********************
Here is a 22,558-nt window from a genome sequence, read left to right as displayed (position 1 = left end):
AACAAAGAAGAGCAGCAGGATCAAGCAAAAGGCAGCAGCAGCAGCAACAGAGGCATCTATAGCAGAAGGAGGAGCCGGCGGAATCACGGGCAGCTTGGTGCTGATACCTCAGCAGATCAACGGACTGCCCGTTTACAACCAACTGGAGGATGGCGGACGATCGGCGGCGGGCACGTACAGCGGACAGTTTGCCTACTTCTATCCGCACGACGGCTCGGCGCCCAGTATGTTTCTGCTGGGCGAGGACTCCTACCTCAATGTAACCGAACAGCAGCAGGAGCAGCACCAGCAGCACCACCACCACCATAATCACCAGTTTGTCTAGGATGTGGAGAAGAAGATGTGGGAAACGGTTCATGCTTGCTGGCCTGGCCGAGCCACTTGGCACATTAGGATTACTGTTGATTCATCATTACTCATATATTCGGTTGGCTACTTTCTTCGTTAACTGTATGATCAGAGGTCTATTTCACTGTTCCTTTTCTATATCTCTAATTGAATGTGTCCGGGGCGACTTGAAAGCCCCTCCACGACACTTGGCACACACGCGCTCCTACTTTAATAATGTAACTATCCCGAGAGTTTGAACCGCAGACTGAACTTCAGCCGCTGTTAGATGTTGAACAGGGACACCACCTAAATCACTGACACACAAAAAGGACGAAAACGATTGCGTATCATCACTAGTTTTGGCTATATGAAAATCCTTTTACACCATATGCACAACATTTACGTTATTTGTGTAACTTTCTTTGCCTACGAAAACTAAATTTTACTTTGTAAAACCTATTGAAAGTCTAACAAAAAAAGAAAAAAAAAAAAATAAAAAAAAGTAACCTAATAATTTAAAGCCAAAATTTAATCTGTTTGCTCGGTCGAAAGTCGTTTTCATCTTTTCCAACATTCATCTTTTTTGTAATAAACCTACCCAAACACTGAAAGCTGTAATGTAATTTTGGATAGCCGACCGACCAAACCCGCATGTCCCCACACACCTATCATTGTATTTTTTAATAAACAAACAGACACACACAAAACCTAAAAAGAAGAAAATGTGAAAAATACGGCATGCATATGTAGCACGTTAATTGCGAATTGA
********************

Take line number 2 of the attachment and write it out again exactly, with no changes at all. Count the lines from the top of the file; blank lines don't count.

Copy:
AACAAAGAAGAGCAGCAGGATCAAGCAAAAGGCAGCAGCAGCAGCAACAGAGGCATCTATAGCAGAAGGAGGAGCCGGCGGAATCACGGGCAGCTTGGTGCTGATACCTCAGCAGATCAACGGACTGCCCGTTTACAACCAACTGGAGGATGGCGGACGATCGGCGGCGGGCACGTACAGCGGACAGTTTGCCTACTTCTATCCGCACGACGGCTCGGCGCCCAGTATGTTTCTGCTGGGCGAGGACTCCTACCTCAATGTAACCGAACAGCAGCAGGAGCAGCACCAGCAGCACCACCACCACCATAATCACCAGTTTGTCTAGGATGTGGAGAAGAAGATGTGGGAAACGGTTCATGCTTGCTGGCCTGGCCGAGCCACTTGGCACATTAGGATTACTGTTGATTCATCATTACTCATATATTCGGTTGGCTACTTTCTTCGTTAACTGTATGATCAGAGGTCTATTTCACTGTTCCTTTTCTATATCTCTAATTGAATGTGTCCGGGGCGACTTGAAAGCCCCTCCACGACACTTGGCACACACGCGCTCCTACTTTAATAATGTAACTATCCCGAGAGTTTGAACCGCAGACTGAACTTCAGCCGCTGTTAGATGTTGAACAGGGACACCACCTAAATCACTGACACACAAAAAGGACGAAAACGATTGCGTATCATCACTAGTTTTGGCTATATGAAAATCCTTTTACACCATATGCACAACATTTACGTTATTTGTGTAACTTTCTTTGCCTACGAAAACTAAATTTTACTTTGTAAAACCTATTGAAAGTCTAACAAAAAAAGAAAAAAAAAAAAATAAAAAAAAGTAACCTAATAATTTAAAGCCAAAATTTAATCTGTTTGCTCGGTCGAAAGTCGTTTTCATCTTTTCCAACATTCATCTTTTTTGTAATAAACCTACCCAAACACTGAAAGCTGTAATGTAATTTTGGATAGCCGACCGACCAAACCCGCATGTCCCCACACACCTATCATTGTATTTTTTAATAAACAAACAGACACACACAAAACCTAAAAAGAAGAAAATGTGAAAAATACGGCATGCATATGTAGCACGTTAATTGCGAATTGA